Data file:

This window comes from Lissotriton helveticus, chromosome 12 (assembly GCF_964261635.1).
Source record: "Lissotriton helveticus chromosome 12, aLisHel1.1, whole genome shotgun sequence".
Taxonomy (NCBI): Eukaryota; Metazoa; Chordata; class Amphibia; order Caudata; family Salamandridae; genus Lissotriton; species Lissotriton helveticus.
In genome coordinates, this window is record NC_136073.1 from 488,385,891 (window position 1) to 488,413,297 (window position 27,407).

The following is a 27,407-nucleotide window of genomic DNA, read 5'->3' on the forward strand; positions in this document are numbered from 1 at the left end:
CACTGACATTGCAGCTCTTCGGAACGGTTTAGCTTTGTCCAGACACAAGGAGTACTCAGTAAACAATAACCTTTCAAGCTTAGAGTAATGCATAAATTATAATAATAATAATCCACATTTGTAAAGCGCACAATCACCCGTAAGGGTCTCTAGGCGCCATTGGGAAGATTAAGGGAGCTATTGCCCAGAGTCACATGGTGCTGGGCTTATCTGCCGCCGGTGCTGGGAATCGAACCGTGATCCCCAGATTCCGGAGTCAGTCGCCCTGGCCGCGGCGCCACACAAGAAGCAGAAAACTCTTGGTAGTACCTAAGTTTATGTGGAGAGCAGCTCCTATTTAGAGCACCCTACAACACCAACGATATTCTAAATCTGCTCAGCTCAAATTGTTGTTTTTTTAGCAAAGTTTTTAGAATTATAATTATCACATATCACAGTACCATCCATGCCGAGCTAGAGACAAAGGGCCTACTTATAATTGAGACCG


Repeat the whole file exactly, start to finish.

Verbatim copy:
This window comes from Lissotriton helveticus, chromosome 12 (assembly GCF_964261635.1).
Source record: "Lissotriton helveticus chromosome 12, aLisHel1.1, whole genome shotgun sequence".
Taxonomy (NCBI): Eukaryota; Metazoa; Chordata; class Amphibia; order Caudata; family Salamandridae; genus Lissotriton; species Lissotriton helveticus.
In genome coordinates, this window is record NC_136073.1 from 488,385,891 (window position 1) to 488,413,297 (window position 27,407).

The following is a 27,407-nucleotide window of genomic DNA, read 5'->3' on the forward strand; positions in this document are numbered from 1 at the left end:
CACTGACATTGCAGCTCTTCGGAACGGTTTAGCTTTGTCCAGACACAAGGAGTACTCAGTAAACAATAACCTTTCAAGCTTAGAGTAATGCATAAATTATAATAATAATAATCCACATTTGTAAAGCGCACAATCACCCGTAAGGGTCTCTAGGCGCCATTGGGAAGATTAAGGGAGCTATTGCCCAGAGTCACATGGTGCTGGGCTTATCTGCCGCCGGTGCTGGGAATCGAACCGTGATCCCCAGATTCCGGAGTCAGTCGCCCTGGCCGCGGCGCCACACAAGAAGCAGAAAACTCTTGGTAGTACCTAAGTTTATGTGGAGAGCAGCTCCTATTTAGAGCACCCTACAACACCAACGATATTCTAAATCTGCTCAGCTCAAATTGTTGTTTTTTTAGCAAAGTTTTTAGAATTATAATTATCACATATCACAGTACCATCCATGCCGAGCTAGAGACAAAGGGCCTACTTATAATTGAGACCG